Nehru, Tibet and China

Avtar Singh Bhasin, Tanvi Madan, Ananth Krishnan

Wednesday Seminar | Zoom Webinar |4 August 2021


In his latest book, Nehru, Tibet and China, A.S. Bhasin seeks to challenge the conventional narrative handed down since the fifties of last century that China was perfidious and stabbed India in the back, while India promoted China's interests both bilaterally and internationally. By examining archives from the period, the author provides a new narrative about what transpired before and ultimately led to the 1962 War between India and China. In this seminar,the discussants have provided their comments on the book as well their expert understanding of the current scenario on the India-China border. The speakers also provided varying perspectives on the rapidly changing geopolitical context in South Asia, particularly India-China relations.

One Hundred Years of the CPC and the Journey Ahead

Shyam Saran, Lance Gore, Manoranjan Mohanty, Rana Mitter

Wednesday Seminar | Zoom Webinar |11 August, 2021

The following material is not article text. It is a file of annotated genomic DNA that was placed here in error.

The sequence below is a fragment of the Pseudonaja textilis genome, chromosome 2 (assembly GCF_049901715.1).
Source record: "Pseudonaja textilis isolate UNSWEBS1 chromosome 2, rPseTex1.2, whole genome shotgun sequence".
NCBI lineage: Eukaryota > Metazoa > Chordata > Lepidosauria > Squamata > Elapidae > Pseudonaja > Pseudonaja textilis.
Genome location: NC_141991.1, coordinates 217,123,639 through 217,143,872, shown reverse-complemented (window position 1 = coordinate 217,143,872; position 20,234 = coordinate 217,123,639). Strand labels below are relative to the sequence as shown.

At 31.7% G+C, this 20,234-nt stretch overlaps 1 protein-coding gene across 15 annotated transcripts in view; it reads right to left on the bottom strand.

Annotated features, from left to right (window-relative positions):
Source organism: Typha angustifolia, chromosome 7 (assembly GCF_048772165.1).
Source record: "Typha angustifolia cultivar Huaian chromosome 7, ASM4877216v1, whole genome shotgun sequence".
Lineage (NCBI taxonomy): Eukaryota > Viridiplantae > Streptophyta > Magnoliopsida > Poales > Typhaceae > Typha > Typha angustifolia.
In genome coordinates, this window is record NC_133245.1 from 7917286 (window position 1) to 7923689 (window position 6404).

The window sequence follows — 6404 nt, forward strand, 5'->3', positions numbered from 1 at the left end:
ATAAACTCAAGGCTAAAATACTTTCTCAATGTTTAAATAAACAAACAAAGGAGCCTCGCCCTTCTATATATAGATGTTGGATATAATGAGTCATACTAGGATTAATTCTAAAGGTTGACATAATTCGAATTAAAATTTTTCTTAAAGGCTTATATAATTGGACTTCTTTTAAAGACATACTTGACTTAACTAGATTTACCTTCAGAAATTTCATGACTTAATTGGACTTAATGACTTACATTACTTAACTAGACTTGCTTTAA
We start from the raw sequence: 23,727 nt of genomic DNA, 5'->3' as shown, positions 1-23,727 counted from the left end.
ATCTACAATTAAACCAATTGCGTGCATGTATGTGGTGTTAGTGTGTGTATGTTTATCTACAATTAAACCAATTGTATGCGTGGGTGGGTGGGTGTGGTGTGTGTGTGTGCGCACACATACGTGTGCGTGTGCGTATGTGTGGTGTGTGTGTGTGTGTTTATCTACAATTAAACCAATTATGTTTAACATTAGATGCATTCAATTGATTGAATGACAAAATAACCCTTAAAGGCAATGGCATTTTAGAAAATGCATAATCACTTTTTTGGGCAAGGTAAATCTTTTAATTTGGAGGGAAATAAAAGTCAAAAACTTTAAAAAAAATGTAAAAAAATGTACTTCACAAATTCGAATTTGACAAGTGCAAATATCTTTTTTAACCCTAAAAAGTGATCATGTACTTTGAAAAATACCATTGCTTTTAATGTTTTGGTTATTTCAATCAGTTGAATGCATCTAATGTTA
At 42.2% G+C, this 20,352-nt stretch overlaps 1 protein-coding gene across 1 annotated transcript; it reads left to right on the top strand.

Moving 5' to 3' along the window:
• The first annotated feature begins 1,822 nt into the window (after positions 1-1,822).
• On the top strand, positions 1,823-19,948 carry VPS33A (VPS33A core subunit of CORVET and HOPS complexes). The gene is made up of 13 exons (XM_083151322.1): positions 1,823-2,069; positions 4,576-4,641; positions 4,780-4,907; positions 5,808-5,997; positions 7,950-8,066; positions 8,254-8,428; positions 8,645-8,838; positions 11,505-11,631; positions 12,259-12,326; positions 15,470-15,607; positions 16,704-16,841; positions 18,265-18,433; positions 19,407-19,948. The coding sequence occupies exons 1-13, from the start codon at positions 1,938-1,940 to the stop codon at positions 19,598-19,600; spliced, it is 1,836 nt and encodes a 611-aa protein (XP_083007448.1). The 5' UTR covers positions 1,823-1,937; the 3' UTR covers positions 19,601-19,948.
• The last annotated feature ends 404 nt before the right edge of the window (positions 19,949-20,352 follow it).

The clandestine grouping of a dozen young Chinese intellectuals this month a century ago in Shanghai has magnified into an event of world historical significance. Beaming with the spirit of “nationalism” never seen before in the preceding several decades of the struggle of the people of China against foreign imperialist domination and the corrupt, oppressive imperial rulers at home, the secret group with ten odd delegates representing fifty founding members has today evolved into the world’s largest ruling communist party with 95 million members. Scholars and observers both within mainland China and internationally, as also in the mainstream global press, have been debating the century-long journey of the CPC offering differing perspectives and varying interpretations. While Marxist debates have critically looked at the CPC journey through the ideological lens, and in the process highlighted several crucial and pertinent issues, namely a) within China, scholars have emphasized on the importance of holding on to Marxism-Leninism and never to lose the connect between the Party and the masses (drawing lessons from the collapse of the Soviet Union); b) ideological discourse within the ranks of diverse Marxian schools of thought has been in the range of contrasting the revolutionary founding principles at the party's opening congress in July 1921 with the “missing” Chinese people’s struggle against neoliberal finance capital-led class oppression globally and against (the US) imperialist domination; c) last but not least, there is the CPC invented so-called “socialism with Chinese characteristics” theoretical formulation which some dismiss as nothing but falsifying the ruling party’s socialist credentials as also witnessed during the grand fireworks as part of the centenary celebrations on July 1 with focus on “great rejuvenation of the Chinese nation” as the central element in Xi’s “Chinese Dream” campaign. At the same time, in the mainstream international press, including here in India, the CPC completing a hundred years is being analyzed in terms of the growing personality cult and larger-than-life authoritarian style of Xi Jinping, the “great leader” on one hand, and the People's Republic of China’s growing ambition to become "imperial" power, on the other. This seminar shed light on these issues with a contemporary lens.